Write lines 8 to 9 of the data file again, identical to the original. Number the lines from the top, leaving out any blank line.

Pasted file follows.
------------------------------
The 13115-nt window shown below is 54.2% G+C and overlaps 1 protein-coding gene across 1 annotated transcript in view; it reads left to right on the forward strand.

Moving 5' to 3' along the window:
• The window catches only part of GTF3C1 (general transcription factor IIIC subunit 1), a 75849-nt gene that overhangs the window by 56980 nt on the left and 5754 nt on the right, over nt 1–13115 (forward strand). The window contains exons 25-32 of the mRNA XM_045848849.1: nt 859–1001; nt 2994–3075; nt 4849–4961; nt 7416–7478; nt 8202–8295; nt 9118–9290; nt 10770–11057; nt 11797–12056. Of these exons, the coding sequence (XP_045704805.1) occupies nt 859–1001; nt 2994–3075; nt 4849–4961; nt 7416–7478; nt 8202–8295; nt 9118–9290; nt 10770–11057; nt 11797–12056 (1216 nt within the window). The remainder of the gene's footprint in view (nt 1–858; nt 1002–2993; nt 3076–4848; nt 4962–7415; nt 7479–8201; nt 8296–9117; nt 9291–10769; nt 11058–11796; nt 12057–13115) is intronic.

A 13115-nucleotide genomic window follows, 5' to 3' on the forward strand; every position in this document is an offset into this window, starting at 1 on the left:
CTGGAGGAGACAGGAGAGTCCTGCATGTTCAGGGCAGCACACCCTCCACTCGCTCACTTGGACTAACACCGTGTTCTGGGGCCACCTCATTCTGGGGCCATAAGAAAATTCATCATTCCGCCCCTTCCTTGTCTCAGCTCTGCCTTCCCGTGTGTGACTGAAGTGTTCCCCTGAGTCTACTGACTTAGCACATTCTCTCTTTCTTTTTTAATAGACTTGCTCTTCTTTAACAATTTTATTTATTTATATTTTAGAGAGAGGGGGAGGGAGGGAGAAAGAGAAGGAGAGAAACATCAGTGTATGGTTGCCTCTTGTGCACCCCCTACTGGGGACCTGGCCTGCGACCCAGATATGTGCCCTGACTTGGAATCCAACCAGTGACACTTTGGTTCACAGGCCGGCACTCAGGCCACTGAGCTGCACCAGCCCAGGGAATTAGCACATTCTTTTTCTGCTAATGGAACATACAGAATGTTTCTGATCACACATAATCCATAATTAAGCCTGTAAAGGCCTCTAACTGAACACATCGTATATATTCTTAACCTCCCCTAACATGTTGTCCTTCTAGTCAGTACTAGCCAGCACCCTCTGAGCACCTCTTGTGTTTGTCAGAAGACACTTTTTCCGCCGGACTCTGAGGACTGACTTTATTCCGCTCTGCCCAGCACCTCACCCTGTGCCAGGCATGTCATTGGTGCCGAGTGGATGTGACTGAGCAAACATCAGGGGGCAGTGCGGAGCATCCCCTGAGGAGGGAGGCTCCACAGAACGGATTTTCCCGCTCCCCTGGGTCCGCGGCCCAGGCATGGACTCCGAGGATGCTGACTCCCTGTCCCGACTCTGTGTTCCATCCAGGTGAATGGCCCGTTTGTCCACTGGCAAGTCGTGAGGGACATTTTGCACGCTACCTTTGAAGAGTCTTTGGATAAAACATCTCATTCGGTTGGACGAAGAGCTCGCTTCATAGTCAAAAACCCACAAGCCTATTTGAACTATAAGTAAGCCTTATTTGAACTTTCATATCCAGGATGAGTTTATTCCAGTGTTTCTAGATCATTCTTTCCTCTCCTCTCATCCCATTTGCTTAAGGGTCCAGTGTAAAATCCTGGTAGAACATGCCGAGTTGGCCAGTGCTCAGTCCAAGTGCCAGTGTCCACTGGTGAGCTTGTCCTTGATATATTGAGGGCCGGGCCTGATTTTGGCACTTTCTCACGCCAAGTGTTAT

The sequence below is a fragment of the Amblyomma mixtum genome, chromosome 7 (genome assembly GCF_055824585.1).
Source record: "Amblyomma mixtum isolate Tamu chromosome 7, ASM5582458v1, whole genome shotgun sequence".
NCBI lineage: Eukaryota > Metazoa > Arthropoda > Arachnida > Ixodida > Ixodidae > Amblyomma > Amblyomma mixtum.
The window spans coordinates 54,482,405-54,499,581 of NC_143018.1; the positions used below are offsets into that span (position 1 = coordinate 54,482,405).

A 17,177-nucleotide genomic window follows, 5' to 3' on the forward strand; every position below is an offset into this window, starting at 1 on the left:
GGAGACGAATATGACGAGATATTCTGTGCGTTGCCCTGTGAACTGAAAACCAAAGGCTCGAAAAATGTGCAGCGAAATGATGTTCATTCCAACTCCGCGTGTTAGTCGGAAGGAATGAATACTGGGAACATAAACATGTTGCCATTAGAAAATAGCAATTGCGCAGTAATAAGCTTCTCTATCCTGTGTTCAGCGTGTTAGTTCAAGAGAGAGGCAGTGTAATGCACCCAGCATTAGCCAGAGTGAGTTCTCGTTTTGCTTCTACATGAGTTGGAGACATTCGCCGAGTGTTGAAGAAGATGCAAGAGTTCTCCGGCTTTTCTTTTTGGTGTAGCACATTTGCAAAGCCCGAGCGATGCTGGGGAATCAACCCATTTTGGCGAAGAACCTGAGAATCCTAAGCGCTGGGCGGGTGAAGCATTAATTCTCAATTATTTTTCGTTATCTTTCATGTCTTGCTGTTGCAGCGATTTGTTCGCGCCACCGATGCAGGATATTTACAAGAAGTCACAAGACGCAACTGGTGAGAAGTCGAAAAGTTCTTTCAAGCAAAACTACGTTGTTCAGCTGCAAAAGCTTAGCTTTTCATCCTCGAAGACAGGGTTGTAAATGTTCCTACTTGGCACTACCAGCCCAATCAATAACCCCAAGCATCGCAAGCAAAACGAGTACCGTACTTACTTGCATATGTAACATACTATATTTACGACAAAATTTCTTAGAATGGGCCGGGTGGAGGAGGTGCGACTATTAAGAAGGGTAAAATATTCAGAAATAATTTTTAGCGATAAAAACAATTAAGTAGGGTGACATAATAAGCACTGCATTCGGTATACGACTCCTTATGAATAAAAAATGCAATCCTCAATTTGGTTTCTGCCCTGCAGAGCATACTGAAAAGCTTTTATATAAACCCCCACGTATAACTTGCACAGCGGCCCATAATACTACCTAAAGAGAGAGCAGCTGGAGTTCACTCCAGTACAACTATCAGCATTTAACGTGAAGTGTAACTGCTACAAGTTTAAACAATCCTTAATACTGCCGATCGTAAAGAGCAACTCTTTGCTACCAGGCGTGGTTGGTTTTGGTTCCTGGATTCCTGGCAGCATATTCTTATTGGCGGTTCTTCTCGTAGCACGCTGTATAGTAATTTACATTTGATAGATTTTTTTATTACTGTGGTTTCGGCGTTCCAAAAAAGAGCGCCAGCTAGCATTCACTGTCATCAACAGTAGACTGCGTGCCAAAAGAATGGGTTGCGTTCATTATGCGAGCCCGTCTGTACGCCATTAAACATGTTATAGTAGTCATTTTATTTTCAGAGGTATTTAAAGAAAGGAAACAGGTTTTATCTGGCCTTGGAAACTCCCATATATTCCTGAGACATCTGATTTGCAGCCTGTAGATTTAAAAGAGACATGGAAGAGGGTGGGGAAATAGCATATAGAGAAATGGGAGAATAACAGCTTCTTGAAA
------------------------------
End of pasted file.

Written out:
NCBI lineage: Eukaryota > Metazoa > Arthropoda > Arachnida > Ixodida > Ixodidae > Amblyomma > Amblyomma mixtum.
The window spans coordinates 54,482,405-54,499,581 of NC_143018.1; the positions used below are offsets into that span (position 1 = coordinate 54,482,405).